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China Targets US Agriculture as Trade War Intensifies
A flurry of developments over the past several days in the ongoing US-China trade war have caused further escalation of tensions between the two countries and the trade war to hit a new fever pitch.
On August 23, China announced that it would be levying additional tariffs of 5% and 10% on 801 and 916 items, respectively, worth roughly $75 billion in total. According to the Customs Tariff Commission of China’s State Council, these tariffs were being imposed in retaliation for the 10% tariff on $300 billion of Chinese goods announced earlier in August, which the Commission says have “led to the continuous escalation of Sino-US economic and trade frictions…and seriously threatened the multilateral trading system and the principle of free trade.”
Agricultural products will be the most affected by these additional tariffs, as the additional 10% tariff will apply to all fresh vegetables under HS Code 07 (onions, garlic, lettuce, carrots, etc.) and all nuts and fruits under HS Code 08 (cherries, apples, oranges, lemons table grapes, pistachios, almonds, etc.). Other affected products under the 10% tariff increase include soybeans, seafood, fruit and vegetable juices, sorghum, corn, wheat, meat and various meat products, and other such categories. Goods subject to the 5% tariff increase include beans, canned fruits and vegetables, peanuts, American ginseng, orange juice, and other products. China also announced on August 23 that it would be adding a 25% tariff on US cars and a 5% tariff on US auto parts, starting December 15.
In response, the United States announced the same day that it would be increasing tariffs on roughly $250 billion of Chinese imports from 25% to 30%, effective October 1, and on $300 billion of Chinese imports from 10% to 15%.
US President Donald Trump also issued a directive on Twitter that “American companies are hereby ordered to immediately start looking for an alternative to China.” This represents a significant ratcheting up of rhetoric and sparked significant backlash from American companies, the business community, and even caused anxiety within Trump’s own Republican Party itself. The legal basis for this directive is questionable – the International Emergency Economic Powers Act which President Trump has been using to justify the imposition of tariffs on China does not empower the President to pull investment out of a country or to demand American companies leave a certain country without declaring a national emergency for trade reasons, which itself would be unprecedented.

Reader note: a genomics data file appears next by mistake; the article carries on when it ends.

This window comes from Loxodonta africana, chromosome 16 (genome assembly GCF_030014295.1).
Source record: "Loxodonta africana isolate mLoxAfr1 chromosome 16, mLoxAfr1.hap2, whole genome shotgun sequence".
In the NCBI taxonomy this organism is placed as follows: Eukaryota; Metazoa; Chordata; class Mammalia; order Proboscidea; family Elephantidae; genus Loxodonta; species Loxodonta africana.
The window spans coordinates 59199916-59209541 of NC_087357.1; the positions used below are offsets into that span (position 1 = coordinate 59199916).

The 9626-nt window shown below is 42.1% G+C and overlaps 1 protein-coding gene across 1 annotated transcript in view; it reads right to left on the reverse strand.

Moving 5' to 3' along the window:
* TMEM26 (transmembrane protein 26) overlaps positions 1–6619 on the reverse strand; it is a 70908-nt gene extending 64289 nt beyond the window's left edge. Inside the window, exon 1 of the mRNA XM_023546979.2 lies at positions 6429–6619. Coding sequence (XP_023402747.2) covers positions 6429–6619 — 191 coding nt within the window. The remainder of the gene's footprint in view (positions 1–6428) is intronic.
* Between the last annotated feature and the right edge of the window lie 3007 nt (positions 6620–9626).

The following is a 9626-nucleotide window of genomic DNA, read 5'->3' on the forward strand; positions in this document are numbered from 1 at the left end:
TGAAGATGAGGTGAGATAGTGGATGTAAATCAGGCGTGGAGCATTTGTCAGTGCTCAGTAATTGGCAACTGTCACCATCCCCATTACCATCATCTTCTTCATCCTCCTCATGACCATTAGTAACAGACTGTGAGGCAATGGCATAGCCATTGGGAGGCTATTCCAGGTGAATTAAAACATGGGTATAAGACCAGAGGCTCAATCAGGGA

Adding to the confusion, President Trump seemed to backtrack on August 25, telling the media that he was having “second thoughts” about the latest round of China tariffs. However, this was contradicted by a statement soon issued by the White House which clarified that the only ‘second thoughts’ President Trump was having was about not raising tariffs higher. And on August 27, at the tail end of the G7 Summit in France, President Trump claimed China had made multiple phone calls to his trade team to try and restart trade talks, which a Chinese Foreign Ministry spokesman refuted, and President Trump and his officials refused to substantiate.
Through all of this, the impact on American agricultural exports to China cannot be understated. China has fallen from first to third largest market for American agricultural products and is expected to further fall to fifth by the end of the year. US fresh fruit exports to China for 2019 are down significantly compared to 2018, which itself was a steep decline from the previous year. As of July 2019, US orange exports to China were valued at $37.0 million, a decline of 55.7% compared to the previous year. Apples have fallen 23.1% to $15.2 million, cherry exports totaled $14.2 million, down 67.6%, and table grapes plummeted nearly 80% to merely $515,000. Walnuts also fell 49.2% to $9.3 million, but surprisingly other US nut exports have increased, including pistachios, up 63.6% to $170.0 million, and almonds, up 10.1% to $51.5 million.
Despite the losses piling up on both sides, there seems to be no end in sight to the ongoing trade war for weary consumers on both sides of the ocean.
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